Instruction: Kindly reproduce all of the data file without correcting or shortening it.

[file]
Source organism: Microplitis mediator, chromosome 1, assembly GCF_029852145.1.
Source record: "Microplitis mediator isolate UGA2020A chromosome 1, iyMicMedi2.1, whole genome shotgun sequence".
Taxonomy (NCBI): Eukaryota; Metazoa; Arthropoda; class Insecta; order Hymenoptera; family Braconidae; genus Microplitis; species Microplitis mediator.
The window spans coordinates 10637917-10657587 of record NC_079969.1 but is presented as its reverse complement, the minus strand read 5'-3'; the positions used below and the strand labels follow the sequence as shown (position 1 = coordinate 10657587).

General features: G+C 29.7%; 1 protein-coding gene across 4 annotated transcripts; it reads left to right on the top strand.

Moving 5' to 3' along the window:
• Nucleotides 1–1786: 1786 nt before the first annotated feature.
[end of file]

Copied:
Source organism: Microplitis mediator, chromosome 1, assembly GCF_029852145.1.
Source record: "Microplitis mediator isolate UGA2020A chromosome 1, iyMicMedi2.1, whole genome shotgun sequence".
Taxonomy (NCBI): Eukaryota; Metazoa; Arthropoda; class Insecta; order Hymenoptera; family Braconidae; genus Microplitis; species Microplitis mediator.
The window spans coordinates 10637917-10657587 of record NC_079969.1 but is presented as its reverse complement, the minus strand read 5'-3'; the positions used below and the strand labels follow the sequence as shown (position 1 = coordinate 10657587).

General features: G+C 29.7%; 1 protein-coding gene across 4 annotated transcripts; it reads left to right on the top strand.

Moving 5' to 3' along the window:
• Nucleotides 1–1786: 1786 nt before the first annotated feature.